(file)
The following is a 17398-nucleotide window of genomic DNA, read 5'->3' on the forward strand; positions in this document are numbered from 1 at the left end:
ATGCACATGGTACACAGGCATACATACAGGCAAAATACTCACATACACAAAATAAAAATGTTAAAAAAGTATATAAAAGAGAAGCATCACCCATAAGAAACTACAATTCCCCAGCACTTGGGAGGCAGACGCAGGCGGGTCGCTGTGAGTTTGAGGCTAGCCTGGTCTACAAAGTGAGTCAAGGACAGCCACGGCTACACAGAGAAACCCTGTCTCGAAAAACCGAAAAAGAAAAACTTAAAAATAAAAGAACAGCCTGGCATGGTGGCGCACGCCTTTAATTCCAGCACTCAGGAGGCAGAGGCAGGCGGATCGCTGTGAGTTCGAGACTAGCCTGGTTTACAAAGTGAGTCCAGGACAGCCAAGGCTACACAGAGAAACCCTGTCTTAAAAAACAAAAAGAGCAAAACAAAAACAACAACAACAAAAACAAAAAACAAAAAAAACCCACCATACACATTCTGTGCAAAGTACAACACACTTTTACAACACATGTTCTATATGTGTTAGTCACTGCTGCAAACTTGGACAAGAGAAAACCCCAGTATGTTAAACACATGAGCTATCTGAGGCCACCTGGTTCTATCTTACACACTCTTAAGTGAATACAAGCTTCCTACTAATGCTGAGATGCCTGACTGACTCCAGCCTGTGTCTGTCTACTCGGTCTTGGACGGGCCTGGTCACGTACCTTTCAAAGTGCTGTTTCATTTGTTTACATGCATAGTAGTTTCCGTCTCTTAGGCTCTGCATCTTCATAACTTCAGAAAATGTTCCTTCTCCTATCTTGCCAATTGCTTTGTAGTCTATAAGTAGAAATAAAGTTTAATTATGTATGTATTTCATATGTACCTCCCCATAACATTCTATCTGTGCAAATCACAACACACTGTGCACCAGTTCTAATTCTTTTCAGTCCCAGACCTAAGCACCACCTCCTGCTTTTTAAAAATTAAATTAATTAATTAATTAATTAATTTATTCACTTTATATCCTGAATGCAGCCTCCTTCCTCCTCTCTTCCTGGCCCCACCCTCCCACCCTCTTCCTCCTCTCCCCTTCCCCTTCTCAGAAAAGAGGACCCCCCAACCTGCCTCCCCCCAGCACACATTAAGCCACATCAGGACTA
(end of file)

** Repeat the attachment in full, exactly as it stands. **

The following is a 17398-nucleotide window of genomic DNA, read 5'->3' on the forward strand; positions in this document are numbered from 1 at the left end:
ATGCACATGGTACACAGGCATACATACAGGCAAAATACTCACATACACAAAATAAAAATGTTAAAAAAGTATATAAAAGAGAAGCATCACCCATAAGAAACTACAATTCCCCAGCACTTGGGAGGCAGACGCAGGCGGGTCGCTGTGAGTTTGAGGCTAGCCTGGTCTACAAAGTGAGTCAAGGACAGCCACGGCTACACAGAGAAACCCTGTCTCGAAAAACCGAAAAAGAAAAACTTAAAAATAAAAGAACAGCCTGGCATGGTGGCGCACGCCTTTAATTCCAGCACTCAGGAGGCAGAGGCAGGCGGATCGCTGTGAGTTCGAGACTAGCCTGGTTTACAAAGTGAGTCCAGGACAGCCAAGGCTACACAGAGAAACCCTGTCTTAAAAAACAAAAAGAGCAAAACAAAAACAACAACAACAAAAACAAAAAACAAAAAAAACCCACCATACACATTCTGTGCAAAGTACAACACACTTTTACAACACATGTTCTATATGTGTTAGTCACTGCTGCAAACTTGGACAAGAGAAAACCCCAGTATGTTAAACACATGAGCTATCTGAGGCCACCTGGTTCTATCTTACACACTCTTAAGTGAATACAAGCTTCCTACTAATGCTGAGATGCCTGACTGACTCCAGCCTGTGTCTGTCTACTCGGTCTTGGACGGGCCTGGTCACGTACCTTTCAAAGTGCTGTTTCATTTGTTTACATGCATAGTAGTTTCCGTCTCTTAGGCTCTGCATCTTCATAACTTCAGAAAATGTTCCTTCTCCTATCTTGCCAATTGCTTTGTAGTCTATAAGTAGAAATAAAGTTTAATTATGTATGTATTTCATATGTACCTCCCCATAACATTCTATCTGTGCAAATCACAACACACTGTGCACCAGTTCTAATTCTTTTCAGTCCCAGACCTAAGCACCACCTCCTGCTTTTTAAAAATTAAATTAATTAATTAATTAATTAATTTATTCACTTTATATCCTGAATGCAGCCTCCTTCCTCCTCTCTTCCTGGCCCCACCCTCCCACCCTCTTCCTCCTCTCCCCTTCCCCTTCTCAGAAAAGAGGACCCCCCAACCTGCCTCCCCCCAGCACACATTAAGCCACATCAGGACTA